This summer will also see the debut of Lenovo’s new-and-improved Yoga Tablet 10HD+. They’ve taken the positives of the old Yoga tablet, including impressive battery life and a low price, and added a quad-core Snapdragon 400 processor and doubled the RAM to 2GB. They’ve also bumped the screen resolution up to 1920×1200 (it used to be 1280×800), improved the on-board camera from five to eight megapixels and moved it to the center of the tablet’s screen where it belongs. Despite all of the improvements, the list price should still only be $349, $50 more than the old model – not a bad price for what this tablet should be able to do.

Pavilion x360
Available now but due for a full roll-out later this summer, HP’s Pavilion x360 is primarily aimed at the convertible laptop market, equipped with a hinge that lets you use it as a laptop or tablet-style. However, it’s priced more like a tablet with a price in the $400 range – and in order to be priced so low, it leaves much to be desired in terms of performance. The processor is a dual-core Bay Trail-style Pentium N3520, more suited to a tablet than a notebook laptop; the display is just 720p, lower than most users would expect in a convertible. The Pavilion x360 comes fully equipped in terms of necessities and nice add-ons like WiFi, Bluetooth and Beats audio, and is striking in its appearance. It remains to be seen, though, whether HP can successfully serve the convertible market at a tablet price.

Slatebook 14
Later this year, HP is expected to release an interesting new machine, a 14-inch touchscreen notebook that won’t run Chrome, but Android instead – an odd choice, since most of the world is moving to Chrome for this type of machine, with Android mostly confined to the tablet world (with the exception of a machine from Lenovo). Not a lot is known about the new Slatebook 14 yet, but word is that it will come with a quad-core Tegra processor, 1080p, HDMI output and Beats Audio. It supposedly will also be fully-certified for GMS (Google Mobile Services). There is no target release date or expected price available yet.

HP 7 Plus and HP 8 Tablets
New this spring is HP’s effort to hit the very bottom of the price ladder with an Android tablet: the HP 7 Plus. Performance is certainly not the selling point when it comes to this device; it has a 1 GB quad-core processor, 1 GB of RAM, 2 megapixel (rear) and 0.3 megapixel (front) cameras, a 7-inch 1024×600 display, about four hours of battery life and mono sound. But it’s pretty well built, and it’s certainly the only name-brand tablet you can find on the market for $99.99. It even beats the HP 8, which was also introduced this year at a $170 price point; it also runs on a Chinese quad-core processor with a 1024×768 display just under 8-inches, 1 GB of RAM, 16 GB of expandable storage, seven hours of battery life and stereo sound. They’re both what they promise to be: cheap Android tablets.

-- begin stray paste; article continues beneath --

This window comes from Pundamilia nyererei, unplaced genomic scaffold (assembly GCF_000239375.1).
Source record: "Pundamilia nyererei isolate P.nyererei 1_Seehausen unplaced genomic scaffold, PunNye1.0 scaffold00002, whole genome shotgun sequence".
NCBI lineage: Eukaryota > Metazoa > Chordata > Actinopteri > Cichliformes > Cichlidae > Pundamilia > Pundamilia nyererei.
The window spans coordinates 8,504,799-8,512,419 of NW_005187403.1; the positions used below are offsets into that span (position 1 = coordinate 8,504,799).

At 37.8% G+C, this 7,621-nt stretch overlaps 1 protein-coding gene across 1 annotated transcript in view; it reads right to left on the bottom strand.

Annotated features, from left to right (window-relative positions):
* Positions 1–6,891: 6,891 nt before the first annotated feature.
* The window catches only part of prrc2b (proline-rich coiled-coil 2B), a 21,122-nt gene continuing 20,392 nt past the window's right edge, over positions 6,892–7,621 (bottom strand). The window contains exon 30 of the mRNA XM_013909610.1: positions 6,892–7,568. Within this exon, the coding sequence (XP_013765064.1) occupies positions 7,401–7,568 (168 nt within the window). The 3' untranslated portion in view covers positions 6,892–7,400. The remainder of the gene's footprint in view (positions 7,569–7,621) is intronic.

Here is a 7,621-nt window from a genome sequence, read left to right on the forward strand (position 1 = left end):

ElitePad 1000 G2 and ProPad 600 G1 Tablets
At the higher end of the HP product line, several updated products are either on the market or on the way for mid-2014. The ElitePad 1000 is a sleek and pleasing 10.1-inch business tablet with Windows 8.1 Pro, running on an Intel Atom Bay Trail 64-bit quad-core processor with some of the best connectivity options available on a tablet. The 1920×1200 screen has been improved and USB 3.0 has been added. It’s priced around $800 with an optional docking station with all the bells and whistles you’d expect. The ProPad 600 G1 is an Atom-powered tablet quite similar to the old ElitePad 900, except it isn’t as pretty and doesn’t have as many accessories. No pricing is available yet.

MacBook Air
There are only tweaks – but good ones – to the MacBook Air for 2014, the two major ones being processor and price. All of the newer models are now running on an Intel 1.4GHz dual-core processor, as opposed to the 1.3GHz processor found in 2013 models. Prices have also come down an average of about $100 for all models this year, which is certainly welcome. All other specs, including 4GB of storage and 128GB or 256GB of flash storage, remain the same in 2014.

iPad Air, iPad Pro and iPad Mini
The latest version of the iPad (which was actually released at the tail end of 2013 but still sets the standard for 10-inch tablets) is the iPad Air, and it’s a terrific update for this ubiquitous device. It’s much thinner and lighter, has the Retina screen but with better visibility from a steep angle (along with stereo speakers), and the Apple A7 64GHz chip (used in the iPhone 5s) boosts battery life while improving processing power dramatically, for only around $500 as a starting price. Rumors say a new version of the iPad Air with an A8 chip, 8 megapixel camera and fingerprint scanner, is expected late in 2014. An even larger version of Apple’s tablet, the iPad Pro with screen size of around 13-inches and either 2K or 4K screen resolution, is also rumored to be close to release, possibly in the fall of 2014. There’s rampant speculation about whether there will be a new version of the iPad Mini released sometime this year; several insiders say not to expect it, with the iPad Pro and the new iWatch taking priority in Apple’s development chain.

Surface Pro 3
In an attempt to compete with Apple, Microsoft is introducing its Surface Pro 3 in 2014. The device is actually designed to fit the “tablet that can replace a laptop” market, so the best comparison might be to the upcoming iPad Pro; the Surface Pro has a 12-inch, 2160×1440 screen and Intel chips from the ultrabook class, so its display and performance will come closer to that of a MacBook Air than an iPad Air. Its onboard memory and accessories are more like those of comparable laptops than tablets, as is its weight (when keyboard and accessories are included) – and its anticipated price. The Surface Pro 3 is due to market in mid-2014.